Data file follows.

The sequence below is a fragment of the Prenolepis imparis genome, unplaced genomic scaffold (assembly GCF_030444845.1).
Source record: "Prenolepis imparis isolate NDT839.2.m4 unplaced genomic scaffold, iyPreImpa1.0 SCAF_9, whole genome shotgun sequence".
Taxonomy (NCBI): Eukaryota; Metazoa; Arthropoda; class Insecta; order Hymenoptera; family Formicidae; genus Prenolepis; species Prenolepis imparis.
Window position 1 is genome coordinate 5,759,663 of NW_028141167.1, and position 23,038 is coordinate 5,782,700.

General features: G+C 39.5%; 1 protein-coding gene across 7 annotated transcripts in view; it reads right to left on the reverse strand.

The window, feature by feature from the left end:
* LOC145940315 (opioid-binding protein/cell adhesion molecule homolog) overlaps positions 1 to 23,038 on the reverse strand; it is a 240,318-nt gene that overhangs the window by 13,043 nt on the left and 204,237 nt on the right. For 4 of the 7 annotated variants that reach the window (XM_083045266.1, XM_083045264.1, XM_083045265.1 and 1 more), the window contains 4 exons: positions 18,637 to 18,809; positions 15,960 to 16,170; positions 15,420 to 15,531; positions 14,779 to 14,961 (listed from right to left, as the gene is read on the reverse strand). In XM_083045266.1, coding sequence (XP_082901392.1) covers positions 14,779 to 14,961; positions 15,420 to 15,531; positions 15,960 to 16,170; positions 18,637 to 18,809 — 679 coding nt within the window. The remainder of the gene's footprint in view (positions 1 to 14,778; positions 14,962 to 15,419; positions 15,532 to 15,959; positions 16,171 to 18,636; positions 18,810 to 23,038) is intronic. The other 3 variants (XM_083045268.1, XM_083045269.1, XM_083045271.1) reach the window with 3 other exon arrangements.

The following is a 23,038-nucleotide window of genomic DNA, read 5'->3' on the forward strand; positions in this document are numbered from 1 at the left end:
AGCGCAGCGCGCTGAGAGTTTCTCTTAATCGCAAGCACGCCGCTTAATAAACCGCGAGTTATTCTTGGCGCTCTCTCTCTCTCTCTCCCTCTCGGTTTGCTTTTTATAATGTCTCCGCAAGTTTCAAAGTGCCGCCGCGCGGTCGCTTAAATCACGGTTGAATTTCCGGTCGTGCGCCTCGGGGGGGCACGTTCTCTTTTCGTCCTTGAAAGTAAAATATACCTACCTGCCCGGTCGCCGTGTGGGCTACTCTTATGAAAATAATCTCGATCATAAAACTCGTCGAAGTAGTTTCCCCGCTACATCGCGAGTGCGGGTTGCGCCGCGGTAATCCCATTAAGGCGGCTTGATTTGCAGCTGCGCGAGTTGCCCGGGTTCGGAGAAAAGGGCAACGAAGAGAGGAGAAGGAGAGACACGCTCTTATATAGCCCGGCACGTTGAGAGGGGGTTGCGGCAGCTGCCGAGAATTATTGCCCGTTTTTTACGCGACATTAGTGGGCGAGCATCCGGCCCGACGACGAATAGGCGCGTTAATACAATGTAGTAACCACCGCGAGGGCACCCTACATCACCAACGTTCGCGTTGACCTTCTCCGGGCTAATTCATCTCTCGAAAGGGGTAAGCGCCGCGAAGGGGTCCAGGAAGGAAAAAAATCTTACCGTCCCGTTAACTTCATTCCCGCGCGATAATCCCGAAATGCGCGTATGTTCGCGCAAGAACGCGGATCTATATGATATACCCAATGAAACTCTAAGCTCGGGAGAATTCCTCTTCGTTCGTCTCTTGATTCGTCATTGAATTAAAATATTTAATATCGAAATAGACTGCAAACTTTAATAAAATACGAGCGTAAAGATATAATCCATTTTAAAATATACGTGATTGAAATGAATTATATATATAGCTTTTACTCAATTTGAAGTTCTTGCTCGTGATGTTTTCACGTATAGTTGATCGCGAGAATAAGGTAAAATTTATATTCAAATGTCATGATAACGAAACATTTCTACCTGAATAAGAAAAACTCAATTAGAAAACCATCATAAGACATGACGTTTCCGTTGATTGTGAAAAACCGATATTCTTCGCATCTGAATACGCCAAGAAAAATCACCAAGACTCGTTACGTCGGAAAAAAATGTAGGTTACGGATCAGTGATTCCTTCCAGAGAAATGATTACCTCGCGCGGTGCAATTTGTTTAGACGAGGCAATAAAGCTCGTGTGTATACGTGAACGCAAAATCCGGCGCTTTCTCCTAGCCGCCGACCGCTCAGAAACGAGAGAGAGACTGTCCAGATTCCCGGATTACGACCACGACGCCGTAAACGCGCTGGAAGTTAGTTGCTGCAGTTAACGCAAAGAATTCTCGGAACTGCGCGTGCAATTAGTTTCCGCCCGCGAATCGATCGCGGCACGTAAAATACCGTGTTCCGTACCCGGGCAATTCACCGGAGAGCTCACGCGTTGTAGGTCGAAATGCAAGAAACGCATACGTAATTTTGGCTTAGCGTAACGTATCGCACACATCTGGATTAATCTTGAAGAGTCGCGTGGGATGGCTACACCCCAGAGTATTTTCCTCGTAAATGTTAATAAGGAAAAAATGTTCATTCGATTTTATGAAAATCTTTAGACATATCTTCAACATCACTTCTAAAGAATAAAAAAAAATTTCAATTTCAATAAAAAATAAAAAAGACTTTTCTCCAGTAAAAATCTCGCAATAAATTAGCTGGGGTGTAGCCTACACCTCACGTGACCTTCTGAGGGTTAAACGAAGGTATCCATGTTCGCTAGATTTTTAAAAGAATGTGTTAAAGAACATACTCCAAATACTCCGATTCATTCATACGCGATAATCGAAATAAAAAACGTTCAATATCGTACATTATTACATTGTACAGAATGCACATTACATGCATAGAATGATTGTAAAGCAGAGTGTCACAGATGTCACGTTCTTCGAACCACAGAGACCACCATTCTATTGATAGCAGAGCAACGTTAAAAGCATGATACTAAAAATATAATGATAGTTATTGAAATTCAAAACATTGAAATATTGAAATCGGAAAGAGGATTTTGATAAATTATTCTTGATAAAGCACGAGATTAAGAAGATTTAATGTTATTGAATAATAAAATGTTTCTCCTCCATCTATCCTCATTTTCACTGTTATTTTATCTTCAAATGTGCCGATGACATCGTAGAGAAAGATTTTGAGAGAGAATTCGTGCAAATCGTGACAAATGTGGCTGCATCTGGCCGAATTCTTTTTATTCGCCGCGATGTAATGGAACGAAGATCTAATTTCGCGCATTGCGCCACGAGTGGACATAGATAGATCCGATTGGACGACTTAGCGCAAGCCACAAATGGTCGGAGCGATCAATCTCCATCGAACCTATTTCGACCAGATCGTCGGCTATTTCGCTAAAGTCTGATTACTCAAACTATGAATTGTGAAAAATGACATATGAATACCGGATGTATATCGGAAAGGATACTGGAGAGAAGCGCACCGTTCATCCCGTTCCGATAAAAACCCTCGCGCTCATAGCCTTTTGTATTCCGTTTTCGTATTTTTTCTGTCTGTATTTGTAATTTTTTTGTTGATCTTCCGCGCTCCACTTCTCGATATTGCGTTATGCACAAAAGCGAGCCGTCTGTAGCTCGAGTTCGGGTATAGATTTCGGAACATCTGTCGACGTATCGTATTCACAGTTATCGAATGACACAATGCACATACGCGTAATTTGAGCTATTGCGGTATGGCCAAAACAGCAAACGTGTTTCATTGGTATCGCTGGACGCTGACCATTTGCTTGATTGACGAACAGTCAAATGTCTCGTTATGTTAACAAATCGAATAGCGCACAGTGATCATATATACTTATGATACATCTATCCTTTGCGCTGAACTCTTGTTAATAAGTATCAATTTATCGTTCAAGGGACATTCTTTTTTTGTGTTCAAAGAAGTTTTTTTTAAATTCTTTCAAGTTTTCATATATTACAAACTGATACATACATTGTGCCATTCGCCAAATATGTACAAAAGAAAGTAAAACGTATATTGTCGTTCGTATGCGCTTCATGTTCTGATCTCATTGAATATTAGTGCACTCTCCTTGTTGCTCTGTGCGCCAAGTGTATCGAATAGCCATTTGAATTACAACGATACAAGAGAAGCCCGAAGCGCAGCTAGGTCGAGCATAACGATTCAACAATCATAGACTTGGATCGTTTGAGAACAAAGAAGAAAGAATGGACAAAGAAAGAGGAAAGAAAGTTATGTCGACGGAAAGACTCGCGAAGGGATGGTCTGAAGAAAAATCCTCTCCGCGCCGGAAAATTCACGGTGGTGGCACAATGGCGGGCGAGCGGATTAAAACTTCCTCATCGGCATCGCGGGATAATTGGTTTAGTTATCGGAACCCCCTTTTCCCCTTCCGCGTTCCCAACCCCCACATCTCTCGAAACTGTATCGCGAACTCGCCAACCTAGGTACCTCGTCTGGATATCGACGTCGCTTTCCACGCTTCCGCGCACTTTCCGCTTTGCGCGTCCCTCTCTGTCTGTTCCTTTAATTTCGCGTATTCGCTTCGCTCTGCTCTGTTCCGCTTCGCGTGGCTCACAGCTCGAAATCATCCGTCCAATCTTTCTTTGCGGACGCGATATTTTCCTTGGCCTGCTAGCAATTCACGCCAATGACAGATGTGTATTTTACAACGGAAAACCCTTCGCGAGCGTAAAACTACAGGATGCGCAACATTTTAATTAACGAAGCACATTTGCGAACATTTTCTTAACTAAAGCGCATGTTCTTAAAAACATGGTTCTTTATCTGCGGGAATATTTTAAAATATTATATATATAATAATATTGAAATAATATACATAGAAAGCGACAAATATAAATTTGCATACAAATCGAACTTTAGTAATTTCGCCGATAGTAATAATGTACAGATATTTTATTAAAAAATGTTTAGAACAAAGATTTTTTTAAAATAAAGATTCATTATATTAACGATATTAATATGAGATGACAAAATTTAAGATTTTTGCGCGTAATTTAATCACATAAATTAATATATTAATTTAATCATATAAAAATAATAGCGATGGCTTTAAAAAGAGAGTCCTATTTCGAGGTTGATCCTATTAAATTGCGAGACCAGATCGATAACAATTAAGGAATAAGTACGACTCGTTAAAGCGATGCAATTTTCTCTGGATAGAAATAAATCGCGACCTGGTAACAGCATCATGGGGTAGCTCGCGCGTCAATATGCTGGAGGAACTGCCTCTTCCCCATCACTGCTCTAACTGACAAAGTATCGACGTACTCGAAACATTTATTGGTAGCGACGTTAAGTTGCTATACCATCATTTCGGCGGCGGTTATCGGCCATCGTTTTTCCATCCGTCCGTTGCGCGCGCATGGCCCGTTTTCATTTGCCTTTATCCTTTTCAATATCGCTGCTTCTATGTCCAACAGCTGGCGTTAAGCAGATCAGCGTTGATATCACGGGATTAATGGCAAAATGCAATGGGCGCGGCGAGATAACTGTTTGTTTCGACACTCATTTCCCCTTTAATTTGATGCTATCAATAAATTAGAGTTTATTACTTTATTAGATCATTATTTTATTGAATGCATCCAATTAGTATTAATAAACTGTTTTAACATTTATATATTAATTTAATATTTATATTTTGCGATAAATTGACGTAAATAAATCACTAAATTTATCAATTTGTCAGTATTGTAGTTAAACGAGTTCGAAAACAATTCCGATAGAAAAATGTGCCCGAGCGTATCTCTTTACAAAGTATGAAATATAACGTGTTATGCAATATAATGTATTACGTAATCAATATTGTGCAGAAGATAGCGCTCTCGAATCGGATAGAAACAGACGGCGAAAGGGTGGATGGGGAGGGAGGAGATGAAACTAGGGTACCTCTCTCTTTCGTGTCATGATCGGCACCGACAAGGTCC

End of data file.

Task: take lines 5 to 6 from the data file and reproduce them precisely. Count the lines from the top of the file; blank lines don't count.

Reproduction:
General features: G+C 39.5%; 1 protein-coding gene across 7 annotated transcripts in view; it reads right to left on the reverse strand.

The window, feature by feature from the left end: